‘”Beauty is truth, truth beauty,” – that is all
Ye know on earth, and all ye need to know.’
(John Keats, “Ode to a Grecian Urn”, last lines)
A random website on this poem says “The exact meaning of those lines is disputed by everyone; no less a critic than TS Eliot considered them a blight upon an otherwise beautiful poem.” But away from the poem these lines do have force, and it’s a force which Orrell argues has misled western thinkers for millennia. It was at a recent talk at the school where I work that the visiting philosopher (Amia Srinivasan) pointed out, to me for the first time, that choosing the most elegant from a range of theories, applying Occam’s Razor, doesn’t actually make much logical sense [unless perhaps it’s inductively good practice? – something outside Orrell’s scope]. Anyway, that should explain the title: questioning the iff relationship between these seductive abstract nouns.
This is a good book. Its basic argument is:
Since the Greeks, and particularly Pythagoras & Plato, scientists have viewed simplicity, elegance, beauty as important criteria for assessing the strength of theories. So explanations which unify (e.g. Newton’s theory of gravity, which linked the motions of apples and planets), or display symmetry (e.g. anti-matter) are privileged.
But this has always been a little irrational (it has to be justified by a priori arguments), and has become a real obstacle to progress in the 20th century, with particle physicists getting bogged down in what likes a fruitless search for a Theory of Everything so simple it can go on nerds’ T shirts. Much of nature (e.g. planetary motion not being circular, evolution’s reliance on genetic corruptions to work at all, the asymmetry of the weak nuclear force) is messier and apparently resistant to “perfect” maths. Other, and more directly damaging, problems come from an over-reductive approach to predicting behaviour of complex systems (weather, genetic, economic): such systems operate in ways which are theoretically impossible to predict from just modelling the behaviour of their “atomic” constituents.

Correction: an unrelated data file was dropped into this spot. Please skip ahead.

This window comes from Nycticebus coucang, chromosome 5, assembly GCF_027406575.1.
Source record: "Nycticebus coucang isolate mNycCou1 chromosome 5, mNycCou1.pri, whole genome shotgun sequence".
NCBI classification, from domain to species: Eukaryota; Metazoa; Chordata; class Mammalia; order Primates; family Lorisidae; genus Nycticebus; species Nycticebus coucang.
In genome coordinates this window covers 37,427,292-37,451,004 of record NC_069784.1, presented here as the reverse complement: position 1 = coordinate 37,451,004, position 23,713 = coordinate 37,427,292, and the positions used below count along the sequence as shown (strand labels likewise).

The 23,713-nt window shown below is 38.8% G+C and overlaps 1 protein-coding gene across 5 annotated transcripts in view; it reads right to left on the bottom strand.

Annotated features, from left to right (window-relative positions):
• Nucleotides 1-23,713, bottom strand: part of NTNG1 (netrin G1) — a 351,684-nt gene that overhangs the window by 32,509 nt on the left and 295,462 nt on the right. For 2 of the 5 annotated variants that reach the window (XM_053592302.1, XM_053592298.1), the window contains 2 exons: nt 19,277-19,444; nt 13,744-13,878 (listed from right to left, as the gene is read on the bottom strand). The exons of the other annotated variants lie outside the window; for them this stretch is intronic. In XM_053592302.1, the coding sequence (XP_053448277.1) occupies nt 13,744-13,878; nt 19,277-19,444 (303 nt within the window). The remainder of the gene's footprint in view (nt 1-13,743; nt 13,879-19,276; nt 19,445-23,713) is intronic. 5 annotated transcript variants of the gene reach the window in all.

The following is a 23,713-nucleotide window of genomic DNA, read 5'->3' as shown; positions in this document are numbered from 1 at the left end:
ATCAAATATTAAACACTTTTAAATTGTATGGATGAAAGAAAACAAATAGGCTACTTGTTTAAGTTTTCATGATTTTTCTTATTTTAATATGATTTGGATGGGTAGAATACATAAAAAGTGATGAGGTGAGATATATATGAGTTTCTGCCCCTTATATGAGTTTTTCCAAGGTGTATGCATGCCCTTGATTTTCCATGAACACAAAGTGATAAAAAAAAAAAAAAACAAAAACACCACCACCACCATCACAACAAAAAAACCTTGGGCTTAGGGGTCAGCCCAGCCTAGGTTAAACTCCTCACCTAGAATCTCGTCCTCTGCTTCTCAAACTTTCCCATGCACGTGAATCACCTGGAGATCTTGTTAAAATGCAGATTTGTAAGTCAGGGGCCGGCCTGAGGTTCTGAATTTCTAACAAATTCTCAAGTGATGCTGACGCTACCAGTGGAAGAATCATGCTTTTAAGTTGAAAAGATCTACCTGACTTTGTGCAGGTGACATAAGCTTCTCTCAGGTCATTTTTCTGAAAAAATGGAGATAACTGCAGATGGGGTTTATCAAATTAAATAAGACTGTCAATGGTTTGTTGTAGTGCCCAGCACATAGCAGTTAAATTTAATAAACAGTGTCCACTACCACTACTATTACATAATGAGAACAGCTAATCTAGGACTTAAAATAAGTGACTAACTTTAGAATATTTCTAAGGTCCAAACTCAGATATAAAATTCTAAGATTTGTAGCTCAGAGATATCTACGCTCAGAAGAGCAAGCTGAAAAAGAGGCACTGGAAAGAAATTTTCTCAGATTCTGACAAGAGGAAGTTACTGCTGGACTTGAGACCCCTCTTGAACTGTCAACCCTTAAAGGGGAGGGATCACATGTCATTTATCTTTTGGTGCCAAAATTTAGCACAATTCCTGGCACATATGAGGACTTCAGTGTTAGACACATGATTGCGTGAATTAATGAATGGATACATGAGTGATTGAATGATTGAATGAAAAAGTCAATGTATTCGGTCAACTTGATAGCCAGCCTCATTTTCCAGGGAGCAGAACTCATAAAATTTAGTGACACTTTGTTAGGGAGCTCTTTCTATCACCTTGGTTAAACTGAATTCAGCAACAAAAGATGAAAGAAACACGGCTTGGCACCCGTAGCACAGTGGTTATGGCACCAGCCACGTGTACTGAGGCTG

Therefore we need to approach such problems with more right-brain, creative, holistic ideas.
It’s also a really useful introduction to the history of science, especially physics and chemistry, taking the layman fairly gently from the Greeks to string theory.
What I don’t yet understand (as my italics above indicate) is how e.g. a weather system is not predictable from its constituents in theory, not just in practice. I can accept Heisenberg for electrons, but wonder what the justification is for similar claims for complex systems. Is it just quantum uncertainty blown up: the uncertainty with particles necessitates uncertainty in the systems they comprise? If so that’s OK as well, but if not then I’d like to know what does cause the unpredictable Democritan swerves, if it isn’t the behaviour of the systems’ components?
The other issue that I’m not sure fits snugly is Orren’s first arguing against using beauty as a criterion to assess a theory, and then arguing that asymmetry etc. can be beautiful, so it’s OK to select such theories…
Some things which need editing:
p23: Eudoxus was fourth century BC, not third century (he came between Plato and Aristotle, who died in 323BC).
p76: the radius of the nucleus is claimed to be 10^32cm – a missing minus sign I suspect.
p287: Aidan Andrew Dun’s statement about atoms and stories (“The world is made of stories, not atoms”) is attributed here to poet Maria Rukeyser.